The ferrule
Most of the times the ferrule is cosmetic. It can prevent splitting of the shaft at the tool shaft hole but hopefully isn’t needed for that. The shaft design and tool buried depth should have been planned for sufficient strength. In addition to the looks, the ferrule if made of metal can accept threads for securing the tool in the handle. Most tools from the major manufacturers have a metal ferrule that is slid into place and staked or crimped to remain in position. The home-built tool handle with a metal ferrule is most often fastened with adhesive since the home user doesn’t have access to the industrial level crimping or staking tools. The options for metal ferrules are your choice. Brass or bronze are the best looking in my opinion but many turners won’t have the stock or be able to work them. Alternatives are copper whether piping cut to length or unions from the hardware department. Cutting glue traps into the ferrule area while turning will help with the cosmetics of using adhesive to fasten the ferrule. Remember, the adhesive needs to only hold the ferrule in place! We all tend to use too much and then need to deal with squeeze out.

The easiest ferrule is no ferrule. My Chris Stott hollowing tools are light enough duty to require none

This detail tool doesn’t really need a ferrule for strength but the ferrule adds a nice look

Copper from the plumber or home improvement stores will work well for permanent or taking threads

I’ve experimented with PVC piping for ferrules in low demand applications. It colours nicely

Removable handle options
You’ll need to fasten your tool shaft into the handle for use. There are quick lock mechanisms available but most of us will be using a threaded fastener. The ferrule will need to be drilled and tapped for the fastener you choose. You can use a set screw or two which work well but require you to have an Allen wrench of the correct size. A bit more ornate eliminating the need for a wrench is a knob on the end of a threaded shaft. You can visit your home centre to select a knob with its pre-determined thread size or buy threaded rod to adapt or make your own knob. If drilling and tapping is new to you, ask someone experienced for some assistance.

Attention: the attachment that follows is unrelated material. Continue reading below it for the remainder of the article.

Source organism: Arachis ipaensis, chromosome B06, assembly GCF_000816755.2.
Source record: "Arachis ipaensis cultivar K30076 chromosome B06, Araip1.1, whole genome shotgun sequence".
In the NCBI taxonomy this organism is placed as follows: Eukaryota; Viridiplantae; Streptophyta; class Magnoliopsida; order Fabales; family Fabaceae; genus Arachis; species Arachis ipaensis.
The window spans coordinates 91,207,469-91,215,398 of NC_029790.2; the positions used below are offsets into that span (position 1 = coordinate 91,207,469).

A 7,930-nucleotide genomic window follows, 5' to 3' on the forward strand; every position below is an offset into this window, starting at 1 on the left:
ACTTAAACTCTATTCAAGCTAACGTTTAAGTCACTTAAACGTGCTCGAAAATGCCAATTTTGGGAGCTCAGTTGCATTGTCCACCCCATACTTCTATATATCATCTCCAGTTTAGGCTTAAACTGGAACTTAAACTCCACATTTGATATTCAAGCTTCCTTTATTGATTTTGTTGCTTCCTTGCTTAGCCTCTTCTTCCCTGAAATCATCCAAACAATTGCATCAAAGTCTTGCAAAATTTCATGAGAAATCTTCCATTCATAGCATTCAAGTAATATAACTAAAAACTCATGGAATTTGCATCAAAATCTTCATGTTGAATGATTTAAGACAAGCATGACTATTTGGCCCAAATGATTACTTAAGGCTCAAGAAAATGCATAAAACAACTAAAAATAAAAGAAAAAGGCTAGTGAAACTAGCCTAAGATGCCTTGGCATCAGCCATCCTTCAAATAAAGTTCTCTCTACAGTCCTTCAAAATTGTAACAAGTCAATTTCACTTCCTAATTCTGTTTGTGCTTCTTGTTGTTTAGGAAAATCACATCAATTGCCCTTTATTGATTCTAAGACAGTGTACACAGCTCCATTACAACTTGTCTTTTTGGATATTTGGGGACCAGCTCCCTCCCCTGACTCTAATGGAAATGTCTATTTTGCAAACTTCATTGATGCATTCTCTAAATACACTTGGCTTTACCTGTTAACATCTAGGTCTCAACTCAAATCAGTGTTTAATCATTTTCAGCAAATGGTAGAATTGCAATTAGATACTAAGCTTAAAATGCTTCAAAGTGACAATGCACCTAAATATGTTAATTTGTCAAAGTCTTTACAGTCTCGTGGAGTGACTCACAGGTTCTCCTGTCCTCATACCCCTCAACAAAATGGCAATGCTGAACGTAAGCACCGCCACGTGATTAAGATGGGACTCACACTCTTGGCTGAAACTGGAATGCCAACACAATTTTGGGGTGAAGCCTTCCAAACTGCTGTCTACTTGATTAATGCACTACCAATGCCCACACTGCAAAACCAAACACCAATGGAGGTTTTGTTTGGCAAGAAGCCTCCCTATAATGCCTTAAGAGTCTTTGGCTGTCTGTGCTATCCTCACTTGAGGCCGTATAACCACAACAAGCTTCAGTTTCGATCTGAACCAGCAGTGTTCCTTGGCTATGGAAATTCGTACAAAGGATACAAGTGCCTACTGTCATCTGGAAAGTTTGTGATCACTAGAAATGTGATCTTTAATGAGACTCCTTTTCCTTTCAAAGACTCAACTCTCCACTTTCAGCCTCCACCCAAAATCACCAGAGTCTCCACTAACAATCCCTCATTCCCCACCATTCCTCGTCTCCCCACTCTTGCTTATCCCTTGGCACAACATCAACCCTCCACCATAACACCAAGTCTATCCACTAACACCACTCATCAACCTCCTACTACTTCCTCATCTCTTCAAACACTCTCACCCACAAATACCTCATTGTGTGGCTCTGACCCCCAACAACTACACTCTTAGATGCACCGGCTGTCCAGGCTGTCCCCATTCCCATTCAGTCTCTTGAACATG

Decoration and ornamentation
The decoration and ornamentation of your tool handle can range from burning your initials into the butt end to a full blown artistic creation. Some of the handles I’ve seen are too pretty to use. The options are yours. Obviously you’ll need to protect your creation so plan on decorating and then applying the protective finish. You can also apply a finish to provide for a base for your decoration and then apply additional finish over the art work to protect it.

My Stott hollowing tools certainly don’t get mistaken for anyone else’s

A bit of ornamentation on a detail tool by the late Gorst duPlessis

Adding mass to the handle
There are many ways to fine-tune the mass of your handle and the location. Most aftermarket handles use lead shot in a cavity in the butt end of the handle allowing for access to the cavity via a threaded plug. You can incorporate the same method if you wish. Use a trial and error method of adding weight bands to the handle as you evaluate the effect. Once you’ve arrived at your desired weight, you can drill the handle to create a pocket, add the desired weight, and then plug the cavity permanently trapping the weight in location forever. You can locate these holes in the side at one or more locations as well as the butt end. 

Over the years, I’ve seen the gamut of home turned handles ranging from pretty gnarly to exquisite. The gnarly serve their purpose and the exquisite draw favourable attention to the tool and the maker. Regardless of where your handles might fall between those extremes, if you’ve made your own handles you’ll certainly be able to pick your tools out in the crowd. This is especially helpful when you are teaching or turning with a group. Tools tend to migrate to the various lathes and benches and if you own standard factory tools, leaving with your own is sometimes a challenge. I liken the making of your own handles as your own expression. Paint them, pyrograph them, distress them, inlay them, or one of the many other ways of personalisation. The tool handles that I’ll never forget were those of Petter Herud. All of Petter’s tool handles were turned multi-axis so they wouldn’t roll off the table and were of exotic wood. Not only unique but sharp looking and certainly distinctive. His entire kit was matched in shape and species. Will you make your turned handle serviceable or a piece of art? Your choice but you now have sufficient basics to launch into turning your own handles.

Plain, painted, ornamented, inlayed, pyrographed, or whatever you choose, making tool handles is easy and fun